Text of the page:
Despite being a front-line health care worker and witnessing firsthand the impacts of the COVID-19 crisis, registered nurse Deborah Torres was concerned about getting vaccinated for the virus.
“I wanted to see how my other coworkers that were working and getting vaccinated did,” she said.
Torres waited a month after it became available, then got the Moderna shot, which she says caused some physical side effects.
“I got the chills, nausea, dizziness,” she said. “I had a fever, and I was very fatigued and that lasted for an entire day.”
Torres works at a major hospital in Southern California, where many of her coworkers are still reluctant to get vaccinated
“It’s not that they’re anti-vaccine, it’s just that they’re hesitant right now because it’s new,” she said.
A new study by the Kaiser Family Foundation in partnership with The Washington Post found 48% of front-line health care workers are unvaccinated, which is concerning for some medical experts.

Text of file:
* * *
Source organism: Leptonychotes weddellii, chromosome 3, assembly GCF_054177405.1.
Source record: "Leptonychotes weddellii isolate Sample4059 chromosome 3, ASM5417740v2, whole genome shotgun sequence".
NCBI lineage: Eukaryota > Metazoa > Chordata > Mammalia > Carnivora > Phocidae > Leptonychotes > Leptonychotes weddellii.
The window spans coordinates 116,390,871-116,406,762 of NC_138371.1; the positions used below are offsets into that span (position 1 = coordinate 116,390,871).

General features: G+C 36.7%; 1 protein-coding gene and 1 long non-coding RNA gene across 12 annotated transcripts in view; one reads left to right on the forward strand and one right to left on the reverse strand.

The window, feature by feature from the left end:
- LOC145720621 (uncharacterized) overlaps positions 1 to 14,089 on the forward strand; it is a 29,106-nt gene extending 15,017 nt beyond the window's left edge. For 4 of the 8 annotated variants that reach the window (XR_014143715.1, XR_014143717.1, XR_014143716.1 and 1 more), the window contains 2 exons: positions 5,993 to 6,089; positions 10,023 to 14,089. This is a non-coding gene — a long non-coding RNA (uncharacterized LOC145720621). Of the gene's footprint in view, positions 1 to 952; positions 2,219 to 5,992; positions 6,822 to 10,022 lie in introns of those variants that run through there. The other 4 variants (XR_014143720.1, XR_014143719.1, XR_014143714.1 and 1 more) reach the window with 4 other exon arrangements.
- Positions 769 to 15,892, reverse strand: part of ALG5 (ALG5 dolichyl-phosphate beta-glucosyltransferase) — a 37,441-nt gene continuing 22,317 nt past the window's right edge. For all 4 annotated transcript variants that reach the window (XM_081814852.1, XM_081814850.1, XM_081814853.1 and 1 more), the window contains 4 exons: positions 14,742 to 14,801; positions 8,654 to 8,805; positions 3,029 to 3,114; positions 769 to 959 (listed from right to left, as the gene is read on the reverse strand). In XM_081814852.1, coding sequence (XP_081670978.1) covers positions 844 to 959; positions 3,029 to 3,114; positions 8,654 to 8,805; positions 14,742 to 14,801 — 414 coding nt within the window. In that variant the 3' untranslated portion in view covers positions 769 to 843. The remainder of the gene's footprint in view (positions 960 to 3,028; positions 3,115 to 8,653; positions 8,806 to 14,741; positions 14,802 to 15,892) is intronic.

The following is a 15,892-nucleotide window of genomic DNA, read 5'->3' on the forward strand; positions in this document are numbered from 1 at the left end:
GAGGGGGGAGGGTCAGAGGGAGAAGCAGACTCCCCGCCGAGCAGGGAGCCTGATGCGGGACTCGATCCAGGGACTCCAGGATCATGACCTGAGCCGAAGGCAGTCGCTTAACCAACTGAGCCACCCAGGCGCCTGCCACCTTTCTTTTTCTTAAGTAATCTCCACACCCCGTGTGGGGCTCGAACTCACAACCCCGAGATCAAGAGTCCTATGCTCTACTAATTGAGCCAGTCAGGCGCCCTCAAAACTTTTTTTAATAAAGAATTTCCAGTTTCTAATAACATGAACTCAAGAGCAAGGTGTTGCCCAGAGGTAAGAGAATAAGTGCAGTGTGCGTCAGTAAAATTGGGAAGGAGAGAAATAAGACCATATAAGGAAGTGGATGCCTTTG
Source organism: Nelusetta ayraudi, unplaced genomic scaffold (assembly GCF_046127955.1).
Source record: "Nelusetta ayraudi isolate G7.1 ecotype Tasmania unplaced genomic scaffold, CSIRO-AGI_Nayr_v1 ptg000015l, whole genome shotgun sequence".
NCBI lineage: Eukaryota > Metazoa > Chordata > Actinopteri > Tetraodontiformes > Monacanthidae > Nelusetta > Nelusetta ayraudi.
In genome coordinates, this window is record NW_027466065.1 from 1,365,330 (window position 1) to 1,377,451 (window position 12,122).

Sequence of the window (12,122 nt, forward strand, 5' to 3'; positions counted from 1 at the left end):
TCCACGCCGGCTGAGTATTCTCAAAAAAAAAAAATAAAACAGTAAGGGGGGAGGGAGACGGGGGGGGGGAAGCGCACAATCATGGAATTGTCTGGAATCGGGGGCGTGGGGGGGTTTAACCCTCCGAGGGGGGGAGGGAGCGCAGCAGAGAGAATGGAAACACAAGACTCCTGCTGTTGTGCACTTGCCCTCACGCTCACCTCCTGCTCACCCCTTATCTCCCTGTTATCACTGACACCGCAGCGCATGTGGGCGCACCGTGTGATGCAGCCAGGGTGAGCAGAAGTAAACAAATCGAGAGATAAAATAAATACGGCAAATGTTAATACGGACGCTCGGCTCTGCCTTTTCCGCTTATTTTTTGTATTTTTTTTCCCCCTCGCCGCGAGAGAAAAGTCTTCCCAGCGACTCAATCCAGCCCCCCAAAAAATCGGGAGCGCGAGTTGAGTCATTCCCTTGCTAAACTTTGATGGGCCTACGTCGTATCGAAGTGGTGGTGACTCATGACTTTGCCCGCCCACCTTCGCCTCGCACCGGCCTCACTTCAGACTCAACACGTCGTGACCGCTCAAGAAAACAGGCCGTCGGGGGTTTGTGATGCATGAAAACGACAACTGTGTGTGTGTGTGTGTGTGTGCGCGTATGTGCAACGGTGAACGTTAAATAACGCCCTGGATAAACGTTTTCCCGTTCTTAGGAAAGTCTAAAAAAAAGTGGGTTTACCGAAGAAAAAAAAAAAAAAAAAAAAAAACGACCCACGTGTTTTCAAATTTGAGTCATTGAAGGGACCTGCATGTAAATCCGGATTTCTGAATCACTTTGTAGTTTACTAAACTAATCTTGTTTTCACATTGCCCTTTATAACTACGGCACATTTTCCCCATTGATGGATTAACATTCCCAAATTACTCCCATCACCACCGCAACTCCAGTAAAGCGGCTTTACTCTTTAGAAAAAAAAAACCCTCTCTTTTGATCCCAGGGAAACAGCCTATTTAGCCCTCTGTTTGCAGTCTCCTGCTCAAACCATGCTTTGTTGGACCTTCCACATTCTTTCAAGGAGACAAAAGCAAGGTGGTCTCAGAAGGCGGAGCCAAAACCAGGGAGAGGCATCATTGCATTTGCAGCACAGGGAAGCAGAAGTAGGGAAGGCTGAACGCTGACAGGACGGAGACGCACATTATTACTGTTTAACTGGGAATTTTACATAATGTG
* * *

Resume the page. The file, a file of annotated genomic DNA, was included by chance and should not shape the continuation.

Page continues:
“It’s also a patient safety issue. If you get vaccinated, you’re much less likely to give COVID in the workplace,” said William Schaffner, MD, an infectious disease specialist with Vanderbilt University Medical Center and a consultant for the Centers for Disease Control and Prevention.
Schaffner understands the concerns health care workers have about getting vaccinated, but says when they don’t, it could increase transmission rates and also impact others’ decisions.
“If the nurses don’t get vaccinated and people ask them and they discover that the nurses are wary, of course, because nurses are trusted, the neighbors and friends will be wary of getting vaccinated also,” he said.
While Torres did get vaccinated, she still supports her coworkers that haven’t
“I don’t have any judgment towards them, and I don’t think any differently of them,” she said.